Europe accounted for almost half of the world's new COVID-19 infections last week

A medical operator performs COVID-19 test swabs in the Church of San Severo Outside the Walls, in the heart of Naples, Italy, Wednesday, Nov. 18, 2020.
A medical operator performs COVID-19 test swabs in the Church of San Severo Outside the Walls, in the heart of Naples, Italy, Wednesday, Nov. 18, 2020. Copyright Alessandro Pone/LaPresse
By Shea Lawrence
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The World Health Organization said Wednesday that out of four million new cases last week, 46% were reported from the continent.

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The World Health Organization said Wednesday that Europe made up almost half of the world's four million new coronavirus cases last week.

It had the most new cases of any continent at 46% of the worldwide total.

But Europe's COVID-19 tally declined by 10% compared to the previous week following "the strengthening of public health and social measures" in the region, according to the WHO.

As cases fell, the death toll rose to a total of more than 29,000 - accounting for 49% of all deaths worldwide.

The sharpest rise in coronavirus cases was in Austria, which saw a 30% increase in new cases compared to last week.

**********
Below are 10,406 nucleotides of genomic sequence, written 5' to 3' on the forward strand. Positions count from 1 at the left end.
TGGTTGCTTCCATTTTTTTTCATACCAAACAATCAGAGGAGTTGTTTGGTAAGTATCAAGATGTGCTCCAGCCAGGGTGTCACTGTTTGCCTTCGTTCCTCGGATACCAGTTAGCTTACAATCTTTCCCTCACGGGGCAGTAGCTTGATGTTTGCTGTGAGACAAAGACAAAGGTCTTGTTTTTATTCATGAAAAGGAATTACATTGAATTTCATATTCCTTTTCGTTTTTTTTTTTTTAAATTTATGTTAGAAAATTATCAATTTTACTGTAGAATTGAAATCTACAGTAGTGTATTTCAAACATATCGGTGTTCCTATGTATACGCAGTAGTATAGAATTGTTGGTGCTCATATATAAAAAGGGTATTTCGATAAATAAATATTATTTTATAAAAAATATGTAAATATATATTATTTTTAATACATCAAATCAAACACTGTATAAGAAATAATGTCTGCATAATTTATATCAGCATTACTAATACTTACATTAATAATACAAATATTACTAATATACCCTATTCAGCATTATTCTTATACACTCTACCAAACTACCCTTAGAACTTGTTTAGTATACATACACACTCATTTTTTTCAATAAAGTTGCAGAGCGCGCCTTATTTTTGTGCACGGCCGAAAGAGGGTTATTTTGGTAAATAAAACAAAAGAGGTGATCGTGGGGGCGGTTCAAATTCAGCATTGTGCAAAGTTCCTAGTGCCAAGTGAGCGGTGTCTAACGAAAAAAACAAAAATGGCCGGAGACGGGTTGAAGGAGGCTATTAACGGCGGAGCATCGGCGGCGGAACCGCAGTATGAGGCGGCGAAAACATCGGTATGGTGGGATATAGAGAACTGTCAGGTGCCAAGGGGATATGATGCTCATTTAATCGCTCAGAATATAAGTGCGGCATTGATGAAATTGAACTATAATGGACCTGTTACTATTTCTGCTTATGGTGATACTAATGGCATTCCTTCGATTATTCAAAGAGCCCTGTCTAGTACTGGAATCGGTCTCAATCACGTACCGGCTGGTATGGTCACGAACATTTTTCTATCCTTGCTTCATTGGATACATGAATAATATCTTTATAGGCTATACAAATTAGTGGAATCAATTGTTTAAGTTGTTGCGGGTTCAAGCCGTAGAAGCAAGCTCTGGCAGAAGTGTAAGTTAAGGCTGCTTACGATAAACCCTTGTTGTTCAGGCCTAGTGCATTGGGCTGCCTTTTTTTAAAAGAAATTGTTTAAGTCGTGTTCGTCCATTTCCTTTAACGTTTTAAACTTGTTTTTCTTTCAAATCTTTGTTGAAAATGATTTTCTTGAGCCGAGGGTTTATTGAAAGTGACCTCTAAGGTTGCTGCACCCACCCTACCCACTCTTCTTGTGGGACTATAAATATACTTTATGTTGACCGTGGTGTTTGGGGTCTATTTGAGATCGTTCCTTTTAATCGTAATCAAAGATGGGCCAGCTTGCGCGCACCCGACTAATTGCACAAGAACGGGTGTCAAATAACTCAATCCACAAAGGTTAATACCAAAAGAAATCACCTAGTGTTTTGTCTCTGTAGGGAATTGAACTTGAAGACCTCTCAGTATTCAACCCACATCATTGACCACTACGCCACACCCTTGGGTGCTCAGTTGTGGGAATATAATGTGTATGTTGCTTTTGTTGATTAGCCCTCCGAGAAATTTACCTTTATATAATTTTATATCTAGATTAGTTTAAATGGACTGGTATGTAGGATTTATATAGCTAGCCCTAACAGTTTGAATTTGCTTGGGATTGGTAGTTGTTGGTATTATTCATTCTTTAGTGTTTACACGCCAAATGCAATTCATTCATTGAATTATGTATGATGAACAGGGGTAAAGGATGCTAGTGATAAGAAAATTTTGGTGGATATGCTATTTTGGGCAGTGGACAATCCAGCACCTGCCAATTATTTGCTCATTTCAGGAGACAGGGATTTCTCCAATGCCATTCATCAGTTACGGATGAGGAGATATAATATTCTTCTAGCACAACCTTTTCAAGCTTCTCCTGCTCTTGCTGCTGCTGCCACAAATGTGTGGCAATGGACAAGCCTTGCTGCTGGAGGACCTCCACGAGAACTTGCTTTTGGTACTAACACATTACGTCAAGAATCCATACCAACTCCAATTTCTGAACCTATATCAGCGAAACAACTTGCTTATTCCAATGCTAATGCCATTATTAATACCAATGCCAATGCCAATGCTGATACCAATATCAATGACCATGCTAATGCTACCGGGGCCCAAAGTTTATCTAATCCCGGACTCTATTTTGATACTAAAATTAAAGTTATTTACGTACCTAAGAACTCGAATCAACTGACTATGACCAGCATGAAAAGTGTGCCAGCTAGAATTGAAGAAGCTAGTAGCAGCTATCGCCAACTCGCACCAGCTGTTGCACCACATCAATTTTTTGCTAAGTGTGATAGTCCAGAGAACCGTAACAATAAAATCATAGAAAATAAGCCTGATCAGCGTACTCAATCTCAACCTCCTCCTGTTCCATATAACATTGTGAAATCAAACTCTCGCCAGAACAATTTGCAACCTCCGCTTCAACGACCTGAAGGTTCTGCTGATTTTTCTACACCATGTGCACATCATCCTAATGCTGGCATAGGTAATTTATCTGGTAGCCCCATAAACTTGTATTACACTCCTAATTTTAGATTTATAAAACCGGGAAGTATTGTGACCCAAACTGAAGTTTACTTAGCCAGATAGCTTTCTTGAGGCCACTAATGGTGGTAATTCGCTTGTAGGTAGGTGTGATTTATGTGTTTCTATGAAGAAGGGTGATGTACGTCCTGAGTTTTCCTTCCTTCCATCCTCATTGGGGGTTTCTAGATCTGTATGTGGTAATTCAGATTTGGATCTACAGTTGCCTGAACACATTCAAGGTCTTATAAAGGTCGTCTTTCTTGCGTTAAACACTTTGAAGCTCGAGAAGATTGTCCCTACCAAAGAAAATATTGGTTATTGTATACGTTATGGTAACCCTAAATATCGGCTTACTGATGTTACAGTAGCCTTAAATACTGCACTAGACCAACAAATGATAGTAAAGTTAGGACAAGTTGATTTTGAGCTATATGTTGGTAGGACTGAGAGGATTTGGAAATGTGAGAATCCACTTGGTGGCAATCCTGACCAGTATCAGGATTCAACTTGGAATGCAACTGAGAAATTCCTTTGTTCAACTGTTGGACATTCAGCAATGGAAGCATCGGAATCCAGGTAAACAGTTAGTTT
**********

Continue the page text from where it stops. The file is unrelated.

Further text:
The worst-hit country in Europe is Belgium, which has the highest number of COVID-19 deaths per capita in the world - 129 deaths per 100,000 people.

Spain is the second-worst affected, with 89 deaths per 100,000.

Virologist Steven Van Gucht, from the government's Sciensano health group, said the daily average of deaths in the country now stood at 185 people, a 5% decrease compared to the average a week ago.

Switzerland's hospitals are struggling to keep up with a steep rise in ICU patients, a contrast to its relatively light first wave of the pandemic.

"Swiss intensive care units are at the limit of their regular bed capacity," the Swiss Society for Intensive Care Medicine said.

All of the 876 certified ICU beds in the country were occupied on Wednesday and doctors have advised vulnerable people to write a will indicating whether they would like to receive life support if they become seriously ill.

Andreas Stettbacher, the surgeon general of the Swiss armed forces said a further 240 non-certified beds were available. The Swiss military has been called in to support efforts throughout the country.

The Alpine country is not under a full lockdown but its infections per capita this month have been around double the EU average.

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